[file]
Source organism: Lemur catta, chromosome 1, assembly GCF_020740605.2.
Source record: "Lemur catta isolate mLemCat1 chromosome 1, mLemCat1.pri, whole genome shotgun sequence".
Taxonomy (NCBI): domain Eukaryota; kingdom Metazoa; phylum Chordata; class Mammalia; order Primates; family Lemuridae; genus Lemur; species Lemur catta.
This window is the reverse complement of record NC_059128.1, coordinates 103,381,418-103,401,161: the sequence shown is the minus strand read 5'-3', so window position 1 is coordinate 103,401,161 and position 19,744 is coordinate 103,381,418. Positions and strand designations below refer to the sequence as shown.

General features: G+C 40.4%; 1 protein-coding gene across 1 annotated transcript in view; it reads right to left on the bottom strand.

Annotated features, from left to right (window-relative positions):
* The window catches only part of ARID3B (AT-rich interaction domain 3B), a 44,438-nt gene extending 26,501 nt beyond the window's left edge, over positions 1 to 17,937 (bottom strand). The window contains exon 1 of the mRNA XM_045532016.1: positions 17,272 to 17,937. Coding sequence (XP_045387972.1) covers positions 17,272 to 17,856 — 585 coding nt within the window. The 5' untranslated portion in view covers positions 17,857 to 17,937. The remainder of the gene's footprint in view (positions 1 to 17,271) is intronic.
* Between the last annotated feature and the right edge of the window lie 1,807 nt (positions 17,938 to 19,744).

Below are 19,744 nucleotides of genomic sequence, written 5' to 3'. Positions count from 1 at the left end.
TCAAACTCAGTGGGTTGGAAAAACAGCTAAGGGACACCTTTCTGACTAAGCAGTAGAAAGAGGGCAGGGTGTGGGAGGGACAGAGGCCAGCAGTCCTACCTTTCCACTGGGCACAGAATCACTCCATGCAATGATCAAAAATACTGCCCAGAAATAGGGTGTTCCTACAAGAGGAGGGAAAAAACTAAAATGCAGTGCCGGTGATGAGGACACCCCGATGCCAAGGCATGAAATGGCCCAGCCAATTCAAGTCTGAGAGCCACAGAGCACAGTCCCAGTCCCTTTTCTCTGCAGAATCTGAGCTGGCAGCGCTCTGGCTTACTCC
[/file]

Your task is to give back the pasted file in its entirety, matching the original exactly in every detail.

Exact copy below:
Source organism: Lemur catta, chromosome 1, assembly GCF_020740605.2.
Source record: "Lemur catta isolate mLemCat1 chromosome 1, mLemCat1.pri, whole genome shotgun sequence".
Taxonomy (NCBI): domain Eukaryota; kingdom Metazoa; phylum Chordata; class Mammalia; order Primates; family Lemuridae; genus Lemur; species Lemur catta.
This window is the reverse complement of record NC_059128.1, coordinates 103,381,418-103,401,161: the sequence shown is the minus strand read 5'-3', so window position 1 is coordinate 103,401,161 and position 19,744 is coordinate 103,381,418. Positions and strand designations below refer to the sequence as shown.

General features: G+C 40.4%; 1 protein-coding gene across 1 annotated transcript in view; it reads right to left on the bottom strand.

Annotated features, from left to right (window-relative positions):
* The window catches only part of ARID3B (AT-rich interaction domain 3B), a 44,438-nt gene extending 26,501 nt beyond the window's left edge, over positions 1 to 17,937 (bottom strand). The window contains exon 1 of the mRNA XM_045532016.1: positions 17,272 to 17,937. Coding sequence (XP_045387972.1) covers positions 17,272 to 17,856 — 585 coding nt within the window. The 5' untranslated portion in view covers positions 17,857 to 17,937. The remainder of the gene's footprint in view (positions 1 to 17,271) is intronic.
* Between the last annotated feature and the right edge of the window lie 1,807 nt (positions 17,938 to 19,744).

Below are 19,744 nucleotides of genomic sequence, written 5' to 3'. Positions count from 1 at the left end.
TCAAACTCAGTGGGTTGGAAAAACAGCTAAGGGACACCTTTCTGACTAAGCAGTAGAAAGAGGGCAGGGTGTGGGAGGGACAGAGGCCAGCAGTCCTACCTTTCCACTGGGCACAGAATCACTCCATGCAATGATCAAAAATACTGCCCAGAAATAGGGTGTTCCTACAAGAGGAGGGAAAAAACTAAAATGCAGTGCCGGTGATGAGGACACCCCGATGCCAAGGCATGAAATGGCCCAGCCAATTCAAGTCTGAGAGCCACAGAGCACAGTCCCAGTCCCTTTTCTCTGCAGAATCTGAGCTGGCAGCGCTCTGGCTTACTCC